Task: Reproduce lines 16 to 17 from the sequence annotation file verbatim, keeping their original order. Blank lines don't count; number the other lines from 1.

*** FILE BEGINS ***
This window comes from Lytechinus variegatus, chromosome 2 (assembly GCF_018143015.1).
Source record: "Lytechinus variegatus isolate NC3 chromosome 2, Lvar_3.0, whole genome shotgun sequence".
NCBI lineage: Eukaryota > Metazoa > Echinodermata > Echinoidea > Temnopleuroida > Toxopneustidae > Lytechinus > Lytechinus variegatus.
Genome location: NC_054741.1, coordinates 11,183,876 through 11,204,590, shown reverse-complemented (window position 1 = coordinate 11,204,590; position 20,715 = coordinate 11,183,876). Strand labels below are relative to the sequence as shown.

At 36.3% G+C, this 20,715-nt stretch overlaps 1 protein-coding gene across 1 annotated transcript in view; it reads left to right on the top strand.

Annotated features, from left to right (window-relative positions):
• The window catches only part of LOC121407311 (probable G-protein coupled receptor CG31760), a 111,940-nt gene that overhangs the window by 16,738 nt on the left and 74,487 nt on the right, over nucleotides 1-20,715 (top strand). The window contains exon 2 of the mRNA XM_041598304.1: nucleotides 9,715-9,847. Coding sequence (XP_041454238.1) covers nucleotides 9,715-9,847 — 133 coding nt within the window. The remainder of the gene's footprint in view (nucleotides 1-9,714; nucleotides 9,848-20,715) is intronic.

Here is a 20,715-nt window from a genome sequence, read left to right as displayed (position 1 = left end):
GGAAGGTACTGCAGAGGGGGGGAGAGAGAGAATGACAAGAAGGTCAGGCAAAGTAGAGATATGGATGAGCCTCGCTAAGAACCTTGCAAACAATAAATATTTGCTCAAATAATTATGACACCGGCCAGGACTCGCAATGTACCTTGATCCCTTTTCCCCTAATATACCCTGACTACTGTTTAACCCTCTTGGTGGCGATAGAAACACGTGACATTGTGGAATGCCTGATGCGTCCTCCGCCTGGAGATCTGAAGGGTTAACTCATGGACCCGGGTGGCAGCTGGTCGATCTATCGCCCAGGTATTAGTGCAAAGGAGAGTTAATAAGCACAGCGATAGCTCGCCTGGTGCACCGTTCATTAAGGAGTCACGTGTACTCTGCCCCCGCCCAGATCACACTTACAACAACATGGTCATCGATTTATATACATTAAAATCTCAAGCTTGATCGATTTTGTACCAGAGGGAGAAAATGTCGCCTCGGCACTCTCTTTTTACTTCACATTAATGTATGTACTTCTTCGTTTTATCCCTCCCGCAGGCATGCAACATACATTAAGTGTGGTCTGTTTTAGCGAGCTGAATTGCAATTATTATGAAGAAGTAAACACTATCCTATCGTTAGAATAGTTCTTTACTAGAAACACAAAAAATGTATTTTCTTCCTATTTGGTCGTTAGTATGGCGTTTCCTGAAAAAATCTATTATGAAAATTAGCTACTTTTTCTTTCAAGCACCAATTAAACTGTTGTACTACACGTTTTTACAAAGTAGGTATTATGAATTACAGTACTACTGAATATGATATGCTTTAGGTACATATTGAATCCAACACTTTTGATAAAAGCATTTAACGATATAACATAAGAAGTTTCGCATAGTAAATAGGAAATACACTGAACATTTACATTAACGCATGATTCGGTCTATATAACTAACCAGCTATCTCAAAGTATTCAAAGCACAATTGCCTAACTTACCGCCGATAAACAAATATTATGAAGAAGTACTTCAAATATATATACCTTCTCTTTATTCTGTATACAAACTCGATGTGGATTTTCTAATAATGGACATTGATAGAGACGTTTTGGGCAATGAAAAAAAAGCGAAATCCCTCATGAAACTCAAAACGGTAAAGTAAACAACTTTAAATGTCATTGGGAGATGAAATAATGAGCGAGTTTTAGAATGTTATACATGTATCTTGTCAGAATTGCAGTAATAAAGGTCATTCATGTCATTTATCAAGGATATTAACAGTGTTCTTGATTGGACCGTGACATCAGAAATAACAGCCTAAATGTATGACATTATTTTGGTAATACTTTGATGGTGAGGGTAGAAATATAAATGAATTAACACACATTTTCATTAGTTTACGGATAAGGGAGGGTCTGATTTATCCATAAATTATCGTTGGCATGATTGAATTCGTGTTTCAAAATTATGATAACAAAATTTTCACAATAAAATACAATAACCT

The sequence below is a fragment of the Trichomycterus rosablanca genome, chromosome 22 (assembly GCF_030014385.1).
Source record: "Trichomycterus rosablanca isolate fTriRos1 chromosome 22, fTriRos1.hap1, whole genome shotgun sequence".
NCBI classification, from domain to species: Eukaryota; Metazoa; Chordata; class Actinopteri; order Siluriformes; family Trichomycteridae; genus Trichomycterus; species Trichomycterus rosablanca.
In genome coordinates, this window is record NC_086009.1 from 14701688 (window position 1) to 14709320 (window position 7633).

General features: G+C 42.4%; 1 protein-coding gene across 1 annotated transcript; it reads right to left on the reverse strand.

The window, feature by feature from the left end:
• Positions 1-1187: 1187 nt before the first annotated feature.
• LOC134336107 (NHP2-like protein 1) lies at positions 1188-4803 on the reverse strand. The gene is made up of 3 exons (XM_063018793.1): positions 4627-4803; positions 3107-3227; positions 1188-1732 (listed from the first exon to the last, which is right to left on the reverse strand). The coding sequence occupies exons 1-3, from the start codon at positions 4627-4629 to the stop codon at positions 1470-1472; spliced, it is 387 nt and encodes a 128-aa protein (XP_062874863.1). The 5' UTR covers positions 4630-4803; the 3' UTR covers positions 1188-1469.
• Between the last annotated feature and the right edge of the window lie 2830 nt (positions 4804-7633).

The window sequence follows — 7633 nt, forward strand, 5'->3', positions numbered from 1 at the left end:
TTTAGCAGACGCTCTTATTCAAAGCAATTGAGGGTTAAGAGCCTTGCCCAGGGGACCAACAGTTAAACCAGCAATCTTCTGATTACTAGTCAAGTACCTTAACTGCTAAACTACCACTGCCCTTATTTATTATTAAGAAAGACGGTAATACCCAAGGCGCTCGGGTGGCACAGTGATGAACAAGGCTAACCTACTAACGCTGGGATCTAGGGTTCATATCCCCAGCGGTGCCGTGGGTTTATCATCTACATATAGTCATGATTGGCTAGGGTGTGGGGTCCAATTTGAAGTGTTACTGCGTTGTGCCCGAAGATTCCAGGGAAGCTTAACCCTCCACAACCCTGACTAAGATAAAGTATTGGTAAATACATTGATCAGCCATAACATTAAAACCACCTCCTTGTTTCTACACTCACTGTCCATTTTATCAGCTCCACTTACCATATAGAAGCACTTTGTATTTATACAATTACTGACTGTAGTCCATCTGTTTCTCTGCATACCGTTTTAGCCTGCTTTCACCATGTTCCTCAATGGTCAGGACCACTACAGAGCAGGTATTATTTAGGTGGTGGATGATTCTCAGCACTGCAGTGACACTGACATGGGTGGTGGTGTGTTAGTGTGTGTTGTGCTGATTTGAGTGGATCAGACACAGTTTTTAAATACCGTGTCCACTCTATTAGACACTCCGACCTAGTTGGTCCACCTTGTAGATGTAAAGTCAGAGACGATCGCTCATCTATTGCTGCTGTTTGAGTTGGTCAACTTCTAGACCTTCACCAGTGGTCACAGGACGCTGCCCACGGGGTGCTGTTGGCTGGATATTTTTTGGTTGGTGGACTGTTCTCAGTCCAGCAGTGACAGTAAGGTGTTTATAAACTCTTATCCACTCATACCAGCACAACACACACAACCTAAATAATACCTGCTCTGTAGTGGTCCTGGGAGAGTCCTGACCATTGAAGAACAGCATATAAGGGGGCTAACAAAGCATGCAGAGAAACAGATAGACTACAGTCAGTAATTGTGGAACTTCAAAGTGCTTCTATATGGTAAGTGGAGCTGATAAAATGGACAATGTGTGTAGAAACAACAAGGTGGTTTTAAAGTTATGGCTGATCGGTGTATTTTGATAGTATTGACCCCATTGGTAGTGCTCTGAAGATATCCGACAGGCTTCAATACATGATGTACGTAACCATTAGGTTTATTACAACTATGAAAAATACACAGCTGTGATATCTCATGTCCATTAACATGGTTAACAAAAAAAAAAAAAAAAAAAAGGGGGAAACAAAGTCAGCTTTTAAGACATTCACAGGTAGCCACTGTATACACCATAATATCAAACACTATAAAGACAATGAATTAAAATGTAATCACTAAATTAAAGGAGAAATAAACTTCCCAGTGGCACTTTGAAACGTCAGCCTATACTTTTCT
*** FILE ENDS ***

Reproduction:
• Positions 1-1187: 1187 nt before the first annotated feature.
• LOC134336107 (NHP2-like protein 1) lies at positions 1188-4803 on the reverse strand. The gene is made up of 3 exons (XM_063018793.1): positions 4627-4803; positions 3107-3227; positions 1188-1732 (listed from the first exon to the last, which is right to left on the reverse strand). The coding sequence occupies exons 1-3, from the start codon at positions 4627-4629 to the stop codon at positions 1470-1472; spliced, it is 387 nt and encodes a 128-aa protein (XP_062874863.1). The 5' UTR covers positions 4630-4803; the 3' UTR covers positions 1188-1469.